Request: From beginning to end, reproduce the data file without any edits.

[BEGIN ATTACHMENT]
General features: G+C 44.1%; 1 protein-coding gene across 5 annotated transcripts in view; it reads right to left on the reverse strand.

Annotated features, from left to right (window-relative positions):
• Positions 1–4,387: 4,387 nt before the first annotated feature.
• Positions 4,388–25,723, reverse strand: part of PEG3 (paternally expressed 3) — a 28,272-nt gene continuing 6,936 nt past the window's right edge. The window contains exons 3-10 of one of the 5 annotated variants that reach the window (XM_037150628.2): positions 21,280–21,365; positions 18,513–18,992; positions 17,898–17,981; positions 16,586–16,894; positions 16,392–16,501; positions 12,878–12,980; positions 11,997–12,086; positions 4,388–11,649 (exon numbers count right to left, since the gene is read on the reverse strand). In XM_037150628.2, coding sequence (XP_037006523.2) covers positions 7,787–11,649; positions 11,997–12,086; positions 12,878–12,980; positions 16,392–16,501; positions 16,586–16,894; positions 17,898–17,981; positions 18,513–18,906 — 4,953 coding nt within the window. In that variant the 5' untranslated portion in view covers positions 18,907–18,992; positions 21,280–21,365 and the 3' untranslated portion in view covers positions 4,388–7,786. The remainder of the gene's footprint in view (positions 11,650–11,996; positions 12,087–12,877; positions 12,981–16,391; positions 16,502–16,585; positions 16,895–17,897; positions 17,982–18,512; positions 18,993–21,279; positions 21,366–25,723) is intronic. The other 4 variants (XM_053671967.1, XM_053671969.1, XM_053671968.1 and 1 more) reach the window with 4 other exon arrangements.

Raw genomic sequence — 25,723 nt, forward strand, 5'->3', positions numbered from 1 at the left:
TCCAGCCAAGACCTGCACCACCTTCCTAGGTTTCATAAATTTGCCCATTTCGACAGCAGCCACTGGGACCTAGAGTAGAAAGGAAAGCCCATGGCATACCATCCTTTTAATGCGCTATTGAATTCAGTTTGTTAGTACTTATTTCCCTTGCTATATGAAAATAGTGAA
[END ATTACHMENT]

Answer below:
General features: G+C 44.1%; 1 protein-coding gene across 5 annotated transcripts in view; it reads right to left on the reverse strand.

Annotated features, from left to right (window-relative positions):
• Positions 1–4,387: 4,387 nt before the first annotated feature.
• Positions 4,388–25,723, reverse strand: part of PEG3 (paternally expressed 3) — a 28,272-nt gene continuing 6,936 nt past the window's right edge. The window contains exons 3-10 of one of the 5 annotated variants that reach the window (XM_037150628.2): positions 21,280–21,365; positions 18,513–18,992; positions 17,898–17,981; positions 16,586–16,894; positions 16,392–16,501; positions 12,878–12,980; positions 11,997–12,086; positions 4,388–11,649 (exon numbers count right to left, since the gene is read on the reverse strand). In XM_037150628.2, coding sequence (XP_037006523.2) covers positions 7,787–11,649; positions 11,997–12,086; positions 12,878–12,980; positions 16,392–16,501; positions 16,586–16,894; positions 17,898–17,981; positions 18,513–18,906 — 4,953 coding nt within the window. In that variant the 5' untranslated portion in view covers positions 18,907–18,992; positions 21,280–21,365 and the 3' untranslated portion in view covers positions 4,388–7,786. The remainder of the gene's footprint in view (positions 11,650–11,996; positions 12,087–12,877; positions 12,981–16,391; positions 16,502–16,585; positions 16,895–17,897; positions 17,982–18,512; positions 18,993–21,279; positions 21,366–25,723) is intronic. The other 4 variants (XM_053671967.1, XM_053671969.1, XM_053671968.1 and 1 more) reach the window with 4 other exon arrangements.

Raw genomic sequence — 25,723 nt, forward strand, 5'->3', positions numbered from 1 at the left:
TCCAGCCAAGACCTGCACCACCTTCCTAGGTTTCATAAATTTGCCCATTTCGACAGCAGCCACTGGGACCTAGAGTAGAAAGGAAAGCCCATGGCATACCATCCTTTTAATGCGCTATTGAATTCAGTTTGTTAGTACTTATTTCCCTTGCTATATGAAAATAGTGAA